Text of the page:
It was at a technology conference in 2004 that Carly Fiorina, then CEO of Hewlett-Packard, was delivering a keynote address. She was talking eloquently about HP's experiment at Kuppam, Andhra Pradesh, where the company was empowering villagers through technology — distributing digital cameras and image printers that could be used to generate income. She called it “doing well by doing good” and went on to argue how the experiment had the potential to be a large revenue stream.
Professor C.K. Prahalad was also a speaker at the conference and Carly's speech seemed to fit in with a hypothesis he was working on. His subsequent work on “Fortune at the bottom of the Pyramid” was a great abstraction of the many examples and stories that corporate leaders have experienced.
Once during a similar interaction with Professor Prahalad, I got an opportunity to talk about Cognizant and its growth story. I was elaborating on the company's heritage, its image, its progress, its investment strategy and competitive pressures. It sounded almost like a big corporate pitch.
Professor Prahalad simply said: “You have to differentiate your firm along two or three key aspects and make sure that you make disproportionate investments along those areas.” This was such a simple abstraction of what we, as a firm, should be doing strategically, that even today all of our investments are evaluated to see if they make a big difference to how we are differentiating ourselves in the marketplace.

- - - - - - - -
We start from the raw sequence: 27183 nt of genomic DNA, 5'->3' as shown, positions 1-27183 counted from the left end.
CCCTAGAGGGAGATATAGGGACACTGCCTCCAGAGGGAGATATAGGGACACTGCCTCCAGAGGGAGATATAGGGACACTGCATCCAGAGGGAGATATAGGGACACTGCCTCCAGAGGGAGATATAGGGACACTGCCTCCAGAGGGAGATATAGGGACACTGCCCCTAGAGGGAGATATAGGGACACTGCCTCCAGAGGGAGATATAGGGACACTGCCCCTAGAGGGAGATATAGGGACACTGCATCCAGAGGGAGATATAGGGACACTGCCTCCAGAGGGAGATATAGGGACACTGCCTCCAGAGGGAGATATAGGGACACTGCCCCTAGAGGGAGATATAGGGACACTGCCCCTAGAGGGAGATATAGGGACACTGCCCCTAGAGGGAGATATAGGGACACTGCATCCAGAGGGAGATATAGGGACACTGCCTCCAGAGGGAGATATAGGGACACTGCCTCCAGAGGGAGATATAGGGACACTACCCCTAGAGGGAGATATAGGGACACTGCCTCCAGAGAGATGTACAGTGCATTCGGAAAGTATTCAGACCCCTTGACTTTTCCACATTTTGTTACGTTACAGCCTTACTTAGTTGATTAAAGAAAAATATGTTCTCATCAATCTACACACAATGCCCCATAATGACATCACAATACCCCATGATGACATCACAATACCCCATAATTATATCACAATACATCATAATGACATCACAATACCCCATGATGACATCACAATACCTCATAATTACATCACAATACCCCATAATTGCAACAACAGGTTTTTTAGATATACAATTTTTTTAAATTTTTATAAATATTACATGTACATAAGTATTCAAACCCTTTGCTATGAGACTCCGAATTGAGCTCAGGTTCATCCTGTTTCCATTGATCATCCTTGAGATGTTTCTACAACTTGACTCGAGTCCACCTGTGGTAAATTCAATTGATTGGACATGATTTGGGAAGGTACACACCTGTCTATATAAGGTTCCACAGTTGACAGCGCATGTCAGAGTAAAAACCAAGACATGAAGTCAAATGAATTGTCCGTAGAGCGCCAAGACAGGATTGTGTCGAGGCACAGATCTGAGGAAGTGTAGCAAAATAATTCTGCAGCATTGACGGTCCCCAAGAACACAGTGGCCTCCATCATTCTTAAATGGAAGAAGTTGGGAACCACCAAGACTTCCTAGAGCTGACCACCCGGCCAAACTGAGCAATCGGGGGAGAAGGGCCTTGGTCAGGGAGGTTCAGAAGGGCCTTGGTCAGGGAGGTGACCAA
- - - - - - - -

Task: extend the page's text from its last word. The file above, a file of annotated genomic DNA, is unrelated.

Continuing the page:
There are innumerable examples of his ability to abstract a theme in any given situation that can easily stand the test of time and any management theory. It is this ability that he put to use so effectively in defining a vision for India@75, as part of a large CII initiative. His prescription for a strong and resurgent India, simply put, is one of financial strength, technology excellence and moral authority. So simply put that his vision for India will live on.
A management guru, a strategy consultant of the highest order and, above all, the Guru of Abstraction, Professor Prahalad will be missed by all in the corporate world. But his work will forever remain and guide leaders all over the world for a long time.
(The writer is Vice-Chairman, Cognizant.)